As I write this article, we’re starting to see a bit of light at the end of this long tunnel which has made spring practically non-existent in this (to put it mildly) very strange, unforeseen and all too tragic year. Many of us, including myself, have had to re-evaluate when and how we exercise. Homes have been turned into makeshift gyms and those of us who like to go running outdoors and do not have a treadmill at home have had to put our imagination and creativity to work (which is never a bad idea) in all kinds of new ways to make up for this unexpected event that has been brought upon us. For those of us who’ve been running for some time before all of this happened and for those who’ve decided that perhaps now is the time to take up running as a new sport, both groups alike have in common that they are both beginners in this very much new and out of the ordinary moment in time.
I’ve been a runner for a good part of my life and because of all the restrictions that have been placed upon us, my natural inclination has been to get out of the house as fast as my feet could carry me and get right back into my old running form like as if nothing ever really happened. This is exactly what we shouldn’t do and in this very short period of lifted limitations, I think time has proven me right. Initially, when lockdown restrictions on walking and running were partially lifted in Madrid, throngs of people hit the streets unbridled (and understandably so) enthusiasm. Inevitably this initial surge of energy, especially among runners, tapered off as overload related injuries started to appear and physical therapy practices began to get crowded. The purpose of this article is to provide a basic outline of getting back into (or starting) a running routine with a sustainable, safe and easy to follow two-month training plan.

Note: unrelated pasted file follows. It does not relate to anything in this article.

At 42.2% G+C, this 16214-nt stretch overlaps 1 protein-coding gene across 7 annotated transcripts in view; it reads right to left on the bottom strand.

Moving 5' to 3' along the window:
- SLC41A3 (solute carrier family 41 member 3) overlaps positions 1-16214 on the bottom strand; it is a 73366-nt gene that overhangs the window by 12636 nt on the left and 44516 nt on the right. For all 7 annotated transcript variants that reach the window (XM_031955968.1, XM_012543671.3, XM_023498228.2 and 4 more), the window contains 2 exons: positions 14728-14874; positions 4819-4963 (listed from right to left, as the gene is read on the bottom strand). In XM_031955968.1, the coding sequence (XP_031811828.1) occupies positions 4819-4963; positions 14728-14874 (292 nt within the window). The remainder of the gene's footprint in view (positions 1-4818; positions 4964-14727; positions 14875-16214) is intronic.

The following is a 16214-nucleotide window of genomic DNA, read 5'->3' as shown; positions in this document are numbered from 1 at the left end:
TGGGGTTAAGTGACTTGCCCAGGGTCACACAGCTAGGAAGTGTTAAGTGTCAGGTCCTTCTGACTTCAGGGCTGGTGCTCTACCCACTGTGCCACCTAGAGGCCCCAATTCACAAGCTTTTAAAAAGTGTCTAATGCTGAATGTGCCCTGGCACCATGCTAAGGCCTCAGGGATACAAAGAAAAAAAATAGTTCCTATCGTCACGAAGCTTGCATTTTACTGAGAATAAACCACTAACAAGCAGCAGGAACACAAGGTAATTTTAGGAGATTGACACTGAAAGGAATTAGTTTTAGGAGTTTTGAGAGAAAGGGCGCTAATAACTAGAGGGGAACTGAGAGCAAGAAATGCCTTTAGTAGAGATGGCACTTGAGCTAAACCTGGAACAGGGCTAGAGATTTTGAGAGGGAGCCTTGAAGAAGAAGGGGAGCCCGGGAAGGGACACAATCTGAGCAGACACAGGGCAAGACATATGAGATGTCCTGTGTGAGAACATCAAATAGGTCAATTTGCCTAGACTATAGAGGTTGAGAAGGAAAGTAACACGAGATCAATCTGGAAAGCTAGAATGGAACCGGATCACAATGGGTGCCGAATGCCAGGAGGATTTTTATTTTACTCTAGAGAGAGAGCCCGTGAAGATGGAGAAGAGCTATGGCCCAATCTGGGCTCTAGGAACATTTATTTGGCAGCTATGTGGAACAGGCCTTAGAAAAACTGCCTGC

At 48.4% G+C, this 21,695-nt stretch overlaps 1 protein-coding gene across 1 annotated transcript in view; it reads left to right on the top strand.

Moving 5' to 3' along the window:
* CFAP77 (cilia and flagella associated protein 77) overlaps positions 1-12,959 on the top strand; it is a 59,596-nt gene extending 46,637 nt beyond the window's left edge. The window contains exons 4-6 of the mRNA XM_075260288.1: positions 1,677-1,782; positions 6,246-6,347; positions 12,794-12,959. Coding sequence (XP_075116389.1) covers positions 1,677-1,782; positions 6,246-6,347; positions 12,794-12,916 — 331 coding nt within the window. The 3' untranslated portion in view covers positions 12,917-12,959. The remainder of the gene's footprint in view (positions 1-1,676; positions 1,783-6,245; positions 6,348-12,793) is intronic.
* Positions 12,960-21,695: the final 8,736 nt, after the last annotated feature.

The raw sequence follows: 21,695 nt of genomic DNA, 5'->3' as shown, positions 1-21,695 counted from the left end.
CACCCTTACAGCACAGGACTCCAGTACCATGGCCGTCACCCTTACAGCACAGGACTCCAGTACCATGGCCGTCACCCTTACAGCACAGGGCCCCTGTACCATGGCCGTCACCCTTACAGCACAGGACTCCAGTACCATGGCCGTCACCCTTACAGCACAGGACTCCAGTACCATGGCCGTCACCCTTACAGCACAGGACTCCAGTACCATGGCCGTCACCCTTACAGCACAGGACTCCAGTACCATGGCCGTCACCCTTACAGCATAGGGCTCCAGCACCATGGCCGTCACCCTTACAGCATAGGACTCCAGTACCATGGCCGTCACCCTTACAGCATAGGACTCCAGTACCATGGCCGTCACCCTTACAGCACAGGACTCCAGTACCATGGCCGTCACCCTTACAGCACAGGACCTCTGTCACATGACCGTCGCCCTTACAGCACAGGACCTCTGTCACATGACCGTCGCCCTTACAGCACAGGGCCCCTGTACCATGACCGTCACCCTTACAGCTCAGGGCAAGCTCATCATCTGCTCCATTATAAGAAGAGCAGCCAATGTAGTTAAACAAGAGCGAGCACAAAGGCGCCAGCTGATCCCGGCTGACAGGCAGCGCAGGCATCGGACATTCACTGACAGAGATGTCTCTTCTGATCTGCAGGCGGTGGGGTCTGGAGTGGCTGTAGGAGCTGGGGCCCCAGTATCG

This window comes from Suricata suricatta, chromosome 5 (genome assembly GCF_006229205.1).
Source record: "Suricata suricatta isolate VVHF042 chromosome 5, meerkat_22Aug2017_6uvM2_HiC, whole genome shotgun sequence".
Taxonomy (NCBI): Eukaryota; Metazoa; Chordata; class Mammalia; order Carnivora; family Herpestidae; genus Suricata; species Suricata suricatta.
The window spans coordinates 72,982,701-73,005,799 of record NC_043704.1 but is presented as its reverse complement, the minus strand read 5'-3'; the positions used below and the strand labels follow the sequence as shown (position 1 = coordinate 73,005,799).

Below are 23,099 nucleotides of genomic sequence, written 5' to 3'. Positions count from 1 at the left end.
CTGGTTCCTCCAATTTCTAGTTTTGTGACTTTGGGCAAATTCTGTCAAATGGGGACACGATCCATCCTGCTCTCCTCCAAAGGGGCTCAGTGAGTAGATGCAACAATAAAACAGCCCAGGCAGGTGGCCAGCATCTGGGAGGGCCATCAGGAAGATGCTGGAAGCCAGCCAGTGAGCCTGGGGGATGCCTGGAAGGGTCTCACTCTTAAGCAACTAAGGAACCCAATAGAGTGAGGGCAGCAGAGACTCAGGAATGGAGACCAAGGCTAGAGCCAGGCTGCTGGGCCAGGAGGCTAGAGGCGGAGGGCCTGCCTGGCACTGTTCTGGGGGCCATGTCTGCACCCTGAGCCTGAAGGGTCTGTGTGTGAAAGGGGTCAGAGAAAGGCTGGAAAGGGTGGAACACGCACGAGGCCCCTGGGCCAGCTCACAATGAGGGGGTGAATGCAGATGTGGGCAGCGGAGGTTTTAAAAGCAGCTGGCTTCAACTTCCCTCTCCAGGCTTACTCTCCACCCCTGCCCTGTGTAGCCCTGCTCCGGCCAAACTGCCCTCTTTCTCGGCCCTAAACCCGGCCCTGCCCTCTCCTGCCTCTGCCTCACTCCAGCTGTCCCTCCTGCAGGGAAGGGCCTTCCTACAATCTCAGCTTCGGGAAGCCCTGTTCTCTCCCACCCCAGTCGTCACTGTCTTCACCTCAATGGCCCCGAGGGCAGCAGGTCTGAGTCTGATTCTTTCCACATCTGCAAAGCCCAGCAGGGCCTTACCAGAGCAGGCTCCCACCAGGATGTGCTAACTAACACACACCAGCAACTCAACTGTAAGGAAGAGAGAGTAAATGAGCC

A good, tried and true method is to run and walk as you train. Contrary to what you’d think, the walking phase is performed when you’re not tired. The run/walk ratios I’ve provided are mere suggestions and you can either follow them or combine them to what suits you best. Please note that there may be more advanced runners among you who may not be interested in this method and feel like they’re more than capable to do the routine without the walking portion. If that’s your case, go right ahead and do so!
Beginner: Run 10-30 seconds. Walk 1-2 minutes. Do for duration of run.
Intermediate: Run 1-5 minutes. Walk 1-2 minutes. Do for duration of run.
Advanced: Run 6-8 minutes. Walk 30 seconds to 1 minute. Do for duration of run.
Now, you may be asking yourself on the amount of days needed to do this, the time involved and, of course, the rest periods. The suggestions are as follows:
Do your run or run/walks 3 times a week (try to not do them in a row)
Do two of those run or run/walks for 20 to 30 minutes twice a week
Do a longer run or run/walk from 40 minutes to 1 hour preferably on the weekend.
Do your runs or run/walks at a pace that you can hold a conversation.
Regarding your off-days you could do alternative forms of exercise such as resistance training, core exercises and stretching. Most importantly, however, is that it is always of utmost importance that your introduction or return to running should always be based on how you feel. If you’re experiencing pain or discomfort, take a step back, slow down your pace and/or limit your workload until you feel comfortable with it. Take your time and always remember that haste makes waste!
At Madrid Running Tours we’re profoundly saddened by the tragic consequences of COVID-19 but we’re also very confident in that sooner or later things will shape up and be back to normal. All of our running tours http://www.madridrunningtours.com/#tours are now available with proper sanitary, safety and social distancing requirements in place and, of course, our consistently high standards of customer service to all of our runners. We hope to see you running in Madrid very soon!